Life in a metro: It’s hard for single women to find safe, judgement-free living spaces

Secure living spaces—without discrimination based on gender or marital status—is a huge challenge for single women in urban India.

Life in a metro: It’s hard for single women to find safe, judgement-free living spaces

Wednesday April 26, 2023,

10 min Read

Rumi (name changed), a single woman, had almost lost hope of finding a good rental accommodation in Bengaluru until a stroke of luck led her to a spacious, well-ventilated, and fully furnished accommodation.

This was too good to be true, especially since she had seen box-sized apartments that barely had any ventilation, barring a lone window that overlooked a nearby house, giving one a good display of the neighbours’ life.

Then came the stipulations from the house owner.

“No friends—male or female—can stay in the house. In case your family or friend visits you, then you need to inform me with all the details,” he told her, leaving Rumi in utter shock.

But, left with no choice, she had to compromise and opt for this place, which gave her everything she needed, except her freedom to have friends and family visit her.

This is not an isolated incident.

This is a scenario that many single women face in most Indian cities, with house hunting proving to an infuriating experience. But their woes don’t end here.

Experiences shared by single women with HerStory show that—even after they manage to find accommodation—they are often subject to discrimination and judgement based on their gender.

Being single: A deal breaker for landlords?

There are around 72 million single women in India, according to the Census. This may point to the growing independence and confidence of women in the country, but, unfortunately, many house owners do not view it from this perspective. For when it comes renting out spaces to single women, marriage seems to be a prerequisite for many landlords.

The experiences of single women highlight how modernisation of cities and women’s growing independence have done precious little to remove gender bias and traditional mindsets.

When Ruchita Chandrashekar, a mental health clinician in Bengaluru, began scouting for a house last year, every broker she met asked her if she was married.

“Every broker asks me if I’m married... From tomorrow, I will be masquerading as a married woman looking for a house in Bangalore,” tweeted Ruchita.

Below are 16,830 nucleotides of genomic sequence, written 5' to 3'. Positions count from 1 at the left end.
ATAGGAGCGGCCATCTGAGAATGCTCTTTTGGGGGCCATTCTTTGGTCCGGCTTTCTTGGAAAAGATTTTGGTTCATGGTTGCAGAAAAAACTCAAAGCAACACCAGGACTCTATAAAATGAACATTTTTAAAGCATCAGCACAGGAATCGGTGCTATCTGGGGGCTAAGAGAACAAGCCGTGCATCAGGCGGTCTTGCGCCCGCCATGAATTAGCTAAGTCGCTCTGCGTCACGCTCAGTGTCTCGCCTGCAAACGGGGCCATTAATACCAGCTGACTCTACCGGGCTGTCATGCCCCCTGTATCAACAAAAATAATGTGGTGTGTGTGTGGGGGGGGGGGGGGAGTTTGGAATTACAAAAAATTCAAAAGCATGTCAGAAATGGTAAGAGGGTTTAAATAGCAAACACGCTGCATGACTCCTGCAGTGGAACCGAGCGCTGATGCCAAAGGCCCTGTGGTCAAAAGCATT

On the other hand, Rahul Parashar, who stays in a 4BHK apartment with his male friends in Gurugram, says he was never asked about his marital status while he was looking for houses.

Shekhar Pal, a house broker based in Noida, says some house owners want to rent out their apartments only to families or married couples. Even those who let out their houses to single women want to keep a check on what women do and whom they socialise with or bring home.

“Most of the landlords who rent out their apartments to single women want them to not drink, smoke or bring boys into the house. They fear society’s judgement if anything goes wrong,” he says.

Paati Purohit, a gender consultant at Arthan, a social enterprise, believes landlords often do not rent out their places to single women thinking they would indulge in activities that are “non-acceptable” by society and bring a “bad name” to them. And even if single women manage to find accommodation, they are often judged for their choices.

“Society judges women if they drink, smoke or have male friends. It wants to control and bind women wherever possible,” says Purohit.

Singled out

According to the Centre for Monitoring the Indian Economy, 39 million women were employed in the workforce in 2022. Many women move to metro cities for better job opportunities and to live independently.

But a life of independence in the city comes with a host of challenges for single women, as they often face gender bias from landlords—who not only impose restrictions and curfew on them, before letting out their houses, but also sometimes intrude into their personal space. Sometimes it’s covert, and sometimes the bias is blatant.

Rental spaces

Niharika Sharma, a 27-year-old working woman in Delhi, recalls an experience she had while staying in a rented apartment in the city with two women.

The building owners lived in another house on the ground floor. They had also rented out a few rooms to some boys.

Sharma says her landlady kept an eye on everything the women did.

“One night, we came late from office. So the next day she asked me why we were late and inquired if we had brought in any boys,” she says.

The inquiries did not stop here. She also recalls being questioned by the landlady’s brother-in-law, when they brought home a few wine bottles.

Sharma feels they were being singled out because they were single women.

When Sharma asked the boys if they were facing any such problems with the house owners, she learnt—much to her surprise—that the owners were quite relaxed about their behaviour and even had a good laugh about their drinking and smoking habits. And there were never any questions about their social life.

Later, things escalated when an issue with the electricity units caused the building’s bill to skyrocket. The landlady blamed Sharma and her roommates for the high bill.

Sharma refused to pay as she knew there was some glitch in the units. However, instead of addressing the issue in a civilised manner, the landlady resorted to aggressive tactics, she says.

“She came to fight with us late at night. All the other residents gathered around but no one came forward to stop her. After that incident, I left the house without a second thought,” says Sharma.

She feels this incident was gender-driven as the other residents were not questioned about the electricity bill.

Restrictions and policing

The general stipulations imposed by landlords range from restrictions on house parties, drinking and smoking to curfew timings and entry of visitors.